The Dictionary of Obscure Sorrows by John Koenig gives us words we maybe didn’t even know we need.

It begins with words from the comedian Steven Wright.

I read the dictionary.

I thought it was a poem

about everything.

I offer a few words, all three are nouns, and their definitions and lineage.

Chrysalism: the amniotic tranquility of being indoors during a thunderstorm.

It comes from the Latin chrysalis, the pupa of a butterfly 

Trumspringa: the longing to wander off your career track in pursuit of a simple life – tending a small farm in a forest clearing, keeping a lighthouse on a secluded atoll, or becoming a shepherd in the mountains – which is just the kind of hypnotic diversion that allow your thoughts to make a break for it and wander back to their cubicles in the city.

It’s derived from the German Stadtzentrum, “city center” + Pennsylvanian German Rumspringa, “hopping around”. Rumspringa is a putative tradition in which Amish teens dip their toes in modernity for a while before choosing whether to commit to the traditional way of life.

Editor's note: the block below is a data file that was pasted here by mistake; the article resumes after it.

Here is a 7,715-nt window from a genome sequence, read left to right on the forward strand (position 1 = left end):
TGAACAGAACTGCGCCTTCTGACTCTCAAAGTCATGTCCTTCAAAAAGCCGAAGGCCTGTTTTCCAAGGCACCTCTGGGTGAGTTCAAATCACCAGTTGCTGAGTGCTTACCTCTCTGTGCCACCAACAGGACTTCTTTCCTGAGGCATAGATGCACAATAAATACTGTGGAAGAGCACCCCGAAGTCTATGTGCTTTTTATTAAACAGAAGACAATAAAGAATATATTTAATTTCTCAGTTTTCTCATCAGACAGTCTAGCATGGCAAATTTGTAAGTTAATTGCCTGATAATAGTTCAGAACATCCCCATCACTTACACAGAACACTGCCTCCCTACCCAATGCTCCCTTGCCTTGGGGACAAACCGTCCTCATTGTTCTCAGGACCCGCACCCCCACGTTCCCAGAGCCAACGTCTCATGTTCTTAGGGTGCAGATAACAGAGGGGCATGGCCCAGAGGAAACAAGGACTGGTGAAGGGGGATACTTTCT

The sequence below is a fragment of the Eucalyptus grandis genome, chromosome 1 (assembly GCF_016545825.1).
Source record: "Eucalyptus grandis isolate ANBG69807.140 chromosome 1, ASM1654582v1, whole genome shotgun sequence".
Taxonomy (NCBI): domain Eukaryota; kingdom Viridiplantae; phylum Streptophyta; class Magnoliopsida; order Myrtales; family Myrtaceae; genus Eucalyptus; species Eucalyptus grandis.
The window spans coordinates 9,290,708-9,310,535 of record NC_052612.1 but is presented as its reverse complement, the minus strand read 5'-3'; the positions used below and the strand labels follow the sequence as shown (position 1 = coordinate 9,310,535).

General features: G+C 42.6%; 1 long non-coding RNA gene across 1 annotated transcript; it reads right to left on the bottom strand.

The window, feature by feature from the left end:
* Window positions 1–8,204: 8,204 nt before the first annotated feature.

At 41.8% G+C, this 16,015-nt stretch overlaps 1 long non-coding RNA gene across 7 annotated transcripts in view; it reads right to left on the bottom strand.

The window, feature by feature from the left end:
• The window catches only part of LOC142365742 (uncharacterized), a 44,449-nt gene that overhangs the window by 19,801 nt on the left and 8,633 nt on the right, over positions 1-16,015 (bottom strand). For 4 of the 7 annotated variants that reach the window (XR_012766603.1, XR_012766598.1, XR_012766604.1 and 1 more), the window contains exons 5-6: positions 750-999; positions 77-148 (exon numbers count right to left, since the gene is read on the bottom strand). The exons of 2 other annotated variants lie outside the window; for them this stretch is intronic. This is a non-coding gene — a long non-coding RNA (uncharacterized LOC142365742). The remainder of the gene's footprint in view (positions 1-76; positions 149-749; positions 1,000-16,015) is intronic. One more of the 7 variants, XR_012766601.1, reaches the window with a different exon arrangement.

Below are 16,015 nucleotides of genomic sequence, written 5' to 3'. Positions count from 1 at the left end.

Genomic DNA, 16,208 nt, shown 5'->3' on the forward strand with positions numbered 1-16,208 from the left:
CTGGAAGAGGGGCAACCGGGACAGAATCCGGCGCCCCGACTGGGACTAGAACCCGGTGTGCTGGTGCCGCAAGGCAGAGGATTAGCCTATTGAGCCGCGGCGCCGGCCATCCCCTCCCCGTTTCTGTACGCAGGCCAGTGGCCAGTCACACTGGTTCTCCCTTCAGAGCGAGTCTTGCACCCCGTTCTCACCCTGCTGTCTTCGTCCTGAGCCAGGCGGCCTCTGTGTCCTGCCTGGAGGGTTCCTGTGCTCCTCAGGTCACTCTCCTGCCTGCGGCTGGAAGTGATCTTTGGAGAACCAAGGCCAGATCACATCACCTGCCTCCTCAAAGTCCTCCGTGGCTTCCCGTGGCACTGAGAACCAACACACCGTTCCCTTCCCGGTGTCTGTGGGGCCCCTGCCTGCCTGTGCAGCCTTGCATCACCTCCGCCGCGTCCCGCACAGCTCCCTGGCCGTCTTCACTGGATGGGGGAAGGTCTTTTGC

Occhiolism: The awareness of how fundamentally limited your senses are – noticing how little of your field of vision is ever in focus, how few colors you’re able to see, how few sounds you’re able to hear, and how intrusively your brain fills in the blanks with its own cartoonish extrapolations – which makes you wish you could experience the whole of reality instead of only ever catching a tiny glimpse of it, to just once step back from the keyhole and finally open the door.

Derived from the Italian “occhiolino” (little eye), the original name that Gailleo gave to the microscope in 1609. 

Looking south this afternoon
Fog coming from the west

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